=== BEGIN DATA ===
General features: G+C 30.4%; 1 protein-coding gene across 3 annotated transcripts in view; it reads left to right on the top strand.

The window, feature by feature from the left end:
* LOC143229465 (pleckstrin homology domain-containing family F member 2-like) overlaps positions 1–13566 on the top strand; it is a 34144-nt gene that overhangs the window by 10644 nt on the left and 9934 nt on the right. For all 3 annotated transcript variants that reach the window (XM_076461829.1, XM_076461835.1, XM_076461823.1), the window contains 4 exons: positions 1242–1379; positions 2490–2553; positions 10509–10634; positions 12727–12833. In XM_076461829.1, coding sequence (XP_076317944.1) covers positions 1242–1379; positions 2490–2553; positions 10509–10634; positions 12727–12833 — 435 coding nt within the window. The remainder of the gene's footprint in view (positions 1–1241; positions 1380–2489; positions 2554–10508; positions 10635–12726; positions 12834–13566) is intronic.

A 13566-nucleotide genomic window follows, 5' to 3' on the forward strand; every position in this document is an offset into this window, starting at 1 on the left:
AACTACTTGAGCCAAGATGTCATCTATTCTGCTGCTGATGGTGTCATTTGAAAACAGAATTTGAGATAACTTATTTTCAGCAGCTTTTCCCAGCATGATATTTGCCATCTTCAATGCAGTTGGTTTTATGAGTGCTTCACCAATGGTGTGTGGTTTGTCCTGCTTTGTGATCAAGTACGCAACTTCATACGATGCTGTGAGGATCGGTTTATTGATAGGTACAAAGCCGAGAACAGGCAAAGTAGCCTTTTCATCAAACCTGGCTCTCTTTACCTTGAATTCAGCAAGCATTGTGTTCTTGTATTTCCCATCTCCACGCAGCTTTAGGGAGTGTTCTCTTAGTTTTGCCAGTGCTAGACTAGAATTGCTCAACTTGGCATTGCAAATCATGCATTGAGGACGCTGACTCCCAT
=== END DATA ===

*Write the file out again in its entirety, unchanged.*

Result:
General features: G+C 30.4%; 1 protein-coding gene across 3 annotated transcripts in view; it reads left to right on the top strand.

The window, feature by feature from the left end:
* LOC143229465 (pleckstrin homology domain-containing family F member 2-like) overlaps positions 1–13566 on the top strand; it is a 34144-nt gene that overhangs the window by 10644 nt on the left and 9934 nt on the right. For all 3 annotated transcript variants that reach the window (XM_076461829.1, XM_076461835.1, XM_076461823.1), the window contains 4 exons: positions 1242–1379; positions 2490–2553; positions 10509–10634; positions 12727–12833. In XM_076461829.1, coding sequence (XP_076317944.1) covers positions 1242–1379; positions 2490–2553; positions 10509–10634; positions 12727–12833 — 435 coding nt within the window. The remainder of the gene's footprint in view (positions 1–1241; positions 1380–2489; positions 2554–10508; positions 10635–12726; positions 12834–13566) is intronic.

A 13566-nucleotide genomic window follows, 5' to 3' on the forward strand; every position in this document is an offset into this window, starting at 1 on the left:
AACTACTTGAGCCAAGATGTCATCTATTCTGCTGCTGATGGTGTCATTTGAAAACAGAATTTGAGATAACTTATTTTCAGCAGCTTTTCCCAGCATGATATTTGCCATCTTCAATGCAGTTGGTTTTATGAGTGCTTCACCAATGGTGTGTGGTTTGTCCTGCTTTGTGATCAAGTACGCAACTTCATACGATGCTGTGAGGATCGGTTTATTGATAGGTACAAAGCCGAGAACAGGCAAAGTAGCCTTTTCATCAAACCTGGCTCTCTTTACCTTGAATTCAGCAAGCATTGTGTTCTTGTATTTCCCATCTCCACGCAGCTTTAGGGAGTGTTCTCTTAGTTTTGCCAGTGCTAGACTAGAATTGCTCAACTTGGCATTGCAAATCATGCATTGAGGACGCTGACTCCCAT